and to bridge the time until we could rely on the rental income. Some members questioned the idea of a non-profit company as they were business people, such as this old-fashioned electrician who had always lived and worked in the district. We thought that people like him have to stay here and remain part of the project, although he does not play an active part. Some people stepped out, while others showed interest in the project and joined. In the end, we all remained renters on the compound, regardless of being a partner in the company and active in the project or not.

How did you raise the money?
Our negotiations with the company selling the property were concluded when we brought in the two foundations. Both foundations have similar agendas to prevent speculation with land, and to install alternative models that take land completely off the market
in a way that it could never be sold again. This
 was a very convincing concept to us. Today ExRotaprint pays 10% of the net rental income to the foundations, making it a 6% investment return on the purchase price. It is a business relationship, not sponsoring. In the long run, ExRotaprint contributes to the financial means of the foundations.

How does the company function today?
The company has ten partners. We are all renters and we also have the association of all renters, the RotaClub e.V. (which was formerly the ExRotaprint e.V. as the first platform) as the eleventh partner. The partners and the board of the association meet once a month. The planning team consists of four people and meets once a week (the two architects Oliver Clemens and Bernhard Hummel and us). Work is paid, although it is not a well-paid job. Our financial construction relies completely on the income from rents. The official status of a non-profit company goes along with the obligation to invest our gains in declared non-profit goals. ExRotaprint gGmbH has the goals of supporting monument conservation and arts and culture. This enables us to maintain the listed heritage buildings on the compound,
and prevents the project from divesting the capital outflow into private pockets.

Who are your tenants?
We rent spaces for various uses; we wanted to have a heterogeneous group of renters here, and not only the creative class, which is what usually happens in Berlin and other places. We have this fantastic architecture, a very inspiring place, but we think it should not be for the sole use of artists and creatives alone. From the very outset, we had the idea for the ExRotaprint project to do something that makes sense to people that live in the neighbourhood. In the beginning, we decided that we were going to have community outreach projects and normal workers at ExRotaprint. Workspaces and production units that give regular jobs to people. The whole compound is a mixture: one third of the available space is for arts and culture, one third is for social projects, and one third is for production and regular work. We have local businesses working, we have art studios and graphic designers, and many community outreach organisations, such as German classes and services for the unemployed, that are of great need here in the Wedding district. About 200 people come to ExRotaprint every day to learn German. We also have a school that works with dropout teenagers who left school or who already have a criminal record, a typical phenomenon in the area. This school is their last chance to return to a social consensus, and next door or on the street they see their buddies who do not have this choice. If you have space, you should do something directly for the people who constitute the area.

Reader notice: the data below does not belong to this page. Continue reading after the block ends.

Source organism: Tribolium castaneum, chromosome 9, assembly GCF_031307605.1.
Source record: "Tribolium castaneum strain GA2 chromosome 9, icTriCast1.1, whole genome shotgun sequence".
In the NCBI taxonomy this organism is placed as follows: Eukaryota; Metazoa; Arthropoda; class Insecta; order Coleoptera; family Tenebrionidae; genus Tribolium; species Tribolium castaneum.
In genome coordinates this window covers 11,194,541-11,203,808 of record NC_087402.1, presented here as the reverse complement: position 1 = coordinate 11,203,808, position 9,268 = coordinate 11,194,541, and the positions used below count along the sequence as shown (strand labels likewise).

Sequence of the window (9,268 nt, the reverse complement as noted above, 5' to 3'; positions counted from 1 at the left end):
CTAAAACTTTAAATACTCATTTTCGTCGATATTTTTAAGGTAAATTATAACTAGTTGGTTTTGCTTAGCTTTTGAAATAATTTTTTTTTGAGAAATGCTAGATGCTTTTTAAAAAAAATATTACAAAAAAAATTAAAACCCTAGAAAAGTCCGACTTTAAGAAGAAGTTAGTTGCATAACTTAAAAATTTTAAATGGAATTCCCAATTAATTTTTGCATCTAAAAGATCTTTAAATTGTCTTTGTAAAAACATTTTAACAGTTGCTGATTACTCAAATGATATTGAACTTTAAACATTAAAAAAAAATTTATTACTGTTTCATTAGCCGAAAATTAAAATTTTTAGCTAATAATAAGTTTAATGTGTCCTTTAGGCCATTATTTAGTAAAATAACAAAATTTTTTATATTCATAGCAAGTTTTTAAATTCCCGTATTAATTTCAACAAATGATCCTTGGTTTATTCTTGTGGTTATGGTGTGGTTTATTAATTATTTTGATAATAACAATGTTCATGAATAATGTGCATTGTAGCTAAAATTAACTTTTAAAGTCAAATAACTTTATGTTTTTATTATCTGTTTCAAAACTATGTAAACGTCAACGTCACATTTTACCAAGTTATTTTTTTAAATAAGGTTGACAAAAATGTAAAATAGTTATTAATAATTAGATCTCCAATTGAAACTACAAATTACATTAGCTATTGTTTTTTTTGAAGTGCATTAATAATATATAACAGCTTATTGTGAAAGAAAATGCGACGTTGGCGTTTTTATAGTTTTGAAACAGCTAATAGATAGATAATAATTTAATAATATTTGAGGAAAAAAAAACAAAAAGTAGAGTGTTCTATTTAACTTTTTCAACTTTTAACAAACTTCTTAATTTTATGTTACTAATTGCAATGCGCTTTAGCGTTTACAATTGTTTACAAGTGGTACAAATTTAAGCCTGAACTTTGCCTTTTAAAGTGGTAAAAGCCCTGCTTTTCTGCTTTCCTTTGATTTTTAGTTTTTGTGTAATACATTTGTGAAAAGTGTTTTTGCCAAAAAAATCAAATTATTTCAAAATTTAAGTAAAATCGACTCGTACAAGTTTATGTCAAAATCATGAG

What is the long term goal of ExRotaprint?
The obvious objective is to consolidate the buildings for the next at least 30 years. ExRotaprint will stay an open space for the people in Wedding and their needs and occupations. With what they do and produce at ExRotaprint, they generate the important social, economic and cultural capital.

The city of Berlin has changed a lot in the past decade. The free and easy accessibility of space with low rent in Berlin came to an end, the city 
is ‘normalising’; it is becoming a regular capital with fast raising land prices. Today ExRotaprint functions as an example for successful community development. That makes it easier to start similar non-profit – and hopefully diverse – projects in the city. We interfere on different levels politically to spread our ideas of an open city with chances for all inhabitants.


Notify of
Inline Feedbacks
View all comments
Help us break the news – share your information, opinion or analysis
Back to top